Though we do it at rather a conservative scale, when it comes to growing vegetables during summer, I am invariably tempted to try a new item or two, therefore I wish we had more space to play with. Also, since vegetables need a fair amount of sun and a good well-drained soil for a decent production, our options are further limited as most of the potentially good locations are taken by the established perennials and shrubs.
Another factor that causes some frustration is when the plants in question are vines, which tend to sprawl, or are indeterminate such as cucumbers, beans, some types of squashes, and even tomatoes. But , thankfully, a very workable solution in such situations or for that matter, other settings as well, is to “create” space; vertical space that is by taking advantage of erect structures like tepees, trellises or existing fences. Frankly, imagination is the only limit!
While not a new concept, tepees are functional, as well as economical and easy to make, too. To build a tepee, all one needs are sturdy poles and some twine to tie them together. In fact after pruning their deciduous trees during early part of the year, some savvy gardeners save the cut branches to use as “poles;” stems of crepe myrtles work real well because they are strong and straight.
Store-bought trellises are another option worth considering; they come in many sizes, or are made of wood or synthetic material to suit the need of a gardener. A few years back, I purchased an attractive bright red metallic trellis which can be folded and stored once gardening season is over; needless to say, I look forward to use it year after year, plus have no hesitation in placing it within one of our flower beds to create extra space. Also, this summer, I am thinking about using one of our trees, which succumbed to the harsh winter, as a support by letting some vines climb on the trunk and the leafless branches. It should be an interesting sight to watch the plants grow, bear flowers and eventually fruit.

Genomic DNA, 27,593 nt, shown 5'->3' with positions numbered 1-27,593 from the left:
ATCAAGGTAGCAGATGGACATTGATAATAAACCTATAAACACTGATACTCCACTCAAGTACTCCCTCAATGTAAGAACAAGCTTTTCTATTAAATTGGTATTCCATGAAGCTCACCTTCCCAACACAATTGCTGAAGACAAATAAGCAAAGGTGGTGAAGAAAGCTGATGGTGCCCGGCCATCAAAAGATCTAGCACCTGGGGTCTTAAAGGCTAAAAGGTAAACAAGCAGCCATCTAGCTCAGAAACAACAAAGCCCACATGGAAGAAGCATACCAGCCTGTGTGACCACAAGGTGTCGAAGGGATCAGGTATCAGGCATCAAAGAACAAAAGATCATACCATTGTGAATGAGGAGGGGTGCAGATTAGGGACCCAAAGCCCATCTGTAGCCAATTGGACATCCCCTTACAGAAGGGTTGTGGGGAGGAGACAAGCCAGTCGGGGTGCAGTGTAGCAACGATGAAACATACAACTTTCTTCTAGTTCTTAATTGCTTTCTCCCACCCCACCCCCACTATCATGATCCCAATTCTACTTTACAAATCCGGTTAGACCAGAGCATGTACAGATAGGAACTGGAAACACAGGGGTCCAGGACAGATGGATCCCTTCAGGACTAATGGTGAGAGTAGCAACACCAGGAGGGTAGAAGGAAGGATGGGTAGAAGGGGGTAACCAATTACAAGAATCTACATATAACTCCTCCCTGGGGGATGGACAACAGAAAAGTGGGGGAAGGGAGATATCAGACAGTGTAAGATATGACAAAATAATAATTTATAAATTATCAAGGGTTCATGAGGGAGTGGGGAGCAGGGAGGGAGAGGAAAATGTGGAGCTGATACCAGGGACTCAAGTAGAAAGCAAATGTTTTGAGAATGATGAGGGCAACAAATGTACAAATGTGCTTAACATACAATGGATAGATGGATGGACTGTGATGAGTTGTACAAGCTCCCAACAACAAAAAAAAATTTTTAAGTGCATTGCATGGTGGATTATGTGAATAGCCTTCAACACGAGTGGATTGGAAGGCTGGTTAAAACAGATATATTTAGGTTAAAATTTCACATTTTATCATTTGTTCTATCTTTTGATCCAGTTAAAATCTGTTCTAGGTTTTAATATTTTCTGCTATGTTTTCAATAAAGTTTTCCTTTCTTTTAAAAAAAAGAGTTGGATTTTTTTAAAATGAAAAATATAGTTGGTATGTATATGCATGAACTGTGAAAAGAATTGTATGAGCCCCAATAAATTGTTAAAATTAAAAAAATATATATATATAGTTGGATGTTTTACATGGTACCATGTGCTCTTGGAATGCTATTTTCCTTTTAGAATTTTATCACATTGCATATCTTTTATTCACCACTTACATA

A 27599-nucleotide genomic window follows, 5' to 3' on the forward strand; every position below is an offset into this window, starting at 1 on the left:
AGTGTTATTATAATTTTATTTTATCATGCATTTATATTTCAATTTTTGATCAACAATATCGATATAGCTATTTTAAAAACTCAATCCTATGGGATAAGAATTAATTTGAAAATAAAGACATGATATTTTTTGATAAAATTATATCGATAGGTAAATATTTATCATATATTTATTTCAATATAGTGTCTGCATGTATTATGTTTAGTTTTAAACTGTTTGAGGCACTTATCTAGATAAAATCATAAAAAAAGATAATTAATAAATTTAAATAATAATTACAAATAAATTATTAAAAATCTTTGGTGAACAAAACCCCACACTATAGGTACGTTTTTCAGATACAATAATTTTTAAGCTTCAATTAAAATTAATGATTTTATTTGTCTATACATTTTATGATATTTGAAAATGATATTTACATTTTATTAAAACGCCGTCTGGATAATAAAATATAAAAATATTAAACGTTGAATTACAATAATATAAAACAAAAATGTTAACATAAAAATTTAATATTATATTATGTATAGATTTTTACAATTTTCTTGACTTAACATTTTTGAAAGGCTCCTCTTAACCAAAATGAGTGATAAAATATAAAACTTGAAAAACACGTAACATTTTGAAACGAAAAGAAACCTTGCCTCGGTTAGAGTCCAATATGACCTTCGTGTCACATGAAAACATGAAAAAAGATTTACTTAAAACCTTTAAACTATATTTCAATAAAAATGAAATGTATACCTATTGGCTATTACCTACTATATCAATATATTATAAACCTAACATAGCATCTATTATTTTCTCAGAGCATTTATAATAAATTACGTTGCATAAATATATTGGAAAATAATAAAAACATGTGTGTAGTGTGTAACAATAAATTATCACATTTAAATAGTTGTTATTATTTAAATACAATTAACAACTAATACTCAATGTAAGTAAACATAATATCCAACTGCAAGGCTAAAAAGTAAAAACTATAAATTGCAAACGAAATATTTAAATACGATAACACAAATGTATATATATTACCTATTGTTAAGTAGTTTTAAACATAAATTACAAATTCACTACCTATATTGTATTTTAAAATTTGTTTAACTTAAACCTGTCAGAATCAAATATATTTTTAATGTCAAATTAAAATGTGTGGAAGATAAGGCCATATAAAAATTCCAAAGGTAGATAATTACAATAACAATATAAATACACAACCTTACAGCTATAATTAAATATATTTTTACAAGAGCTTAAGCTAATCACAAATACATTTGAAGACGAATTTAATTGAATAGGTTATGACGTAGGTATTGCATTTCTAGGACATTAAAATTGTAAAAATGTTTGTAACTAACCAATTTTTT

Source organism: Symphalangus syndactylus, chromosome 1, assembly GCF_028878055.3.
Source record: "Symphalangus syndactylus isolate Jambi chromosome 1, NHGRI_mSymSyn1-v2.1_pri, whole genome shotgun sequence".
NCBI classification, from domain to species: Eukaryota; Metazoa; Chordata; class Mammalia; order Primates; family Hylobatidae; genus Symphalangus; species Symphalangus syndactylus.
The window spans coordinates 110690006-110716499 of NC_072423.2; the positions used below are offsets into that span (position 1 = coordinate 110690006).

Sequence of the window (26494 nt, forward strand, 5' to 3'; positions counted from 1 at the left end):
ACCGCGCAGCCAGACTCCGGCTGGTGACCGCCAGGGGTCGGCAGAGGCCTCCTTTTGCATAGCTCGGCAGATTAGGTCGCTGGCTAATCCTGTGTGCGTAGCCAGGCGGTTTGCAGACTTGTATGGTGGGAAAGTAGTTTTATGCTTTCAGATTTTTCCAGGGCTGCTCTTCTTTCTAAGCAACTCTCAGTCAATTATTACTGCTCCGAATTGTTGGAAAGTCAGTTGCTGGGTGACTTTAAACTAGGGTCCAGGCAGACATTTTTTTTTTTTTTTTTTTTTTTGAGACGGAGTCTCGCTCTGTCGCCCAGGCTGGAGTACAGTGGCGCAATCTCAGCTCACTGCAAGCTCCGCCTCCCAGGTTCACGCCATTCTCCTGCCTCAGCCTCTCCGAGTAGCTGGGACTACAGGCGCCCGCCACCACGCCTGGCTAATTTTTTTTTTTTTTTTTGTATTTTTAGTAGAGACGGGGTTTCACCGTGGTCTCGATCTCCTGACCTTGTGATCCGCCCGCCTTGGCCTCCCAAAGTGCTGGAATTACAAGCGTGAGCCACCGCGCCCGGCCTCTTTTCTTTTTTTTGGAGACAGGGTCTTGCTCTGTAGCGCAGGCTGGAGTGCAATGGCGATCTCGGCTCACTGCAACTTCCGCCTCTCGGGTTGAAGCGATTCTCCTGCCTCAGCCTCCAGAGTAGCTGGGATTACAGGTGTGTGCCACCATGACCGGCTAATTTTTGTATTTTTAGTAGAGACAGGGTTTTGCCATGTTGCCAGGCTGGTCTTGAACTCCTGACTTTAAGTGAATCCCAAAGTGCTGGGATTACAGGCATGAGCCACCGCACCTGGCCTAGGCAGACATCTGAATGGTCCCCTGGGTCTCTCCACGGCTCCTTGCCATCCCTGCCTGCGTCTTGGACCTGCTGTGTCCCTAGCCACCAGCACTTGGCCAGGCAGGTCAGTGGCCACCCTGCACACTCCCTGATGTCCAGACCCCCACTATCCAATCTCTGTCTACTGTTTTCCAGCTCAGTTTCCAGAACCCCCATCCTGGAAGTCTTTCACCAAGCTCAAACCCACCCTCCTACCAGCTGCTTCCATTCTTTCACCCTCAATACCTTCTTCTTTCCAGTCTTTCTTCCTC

Aside from creating space and adding architectural interest in the garden, vertical structures do offer another significant advantage: because fruits produced on vertically-grown plants are away from the ground, they are cleaner and less prone to rot. Also, harvesting is substantially easier on the gardener’s back!
Gita’s Tip of the Month: Container-grown plants kept outside dry out faster than their counter – parts growing in the ground; therefore, make it a point to check for moisture regularly. On hot summery days, some might need watering twice a day.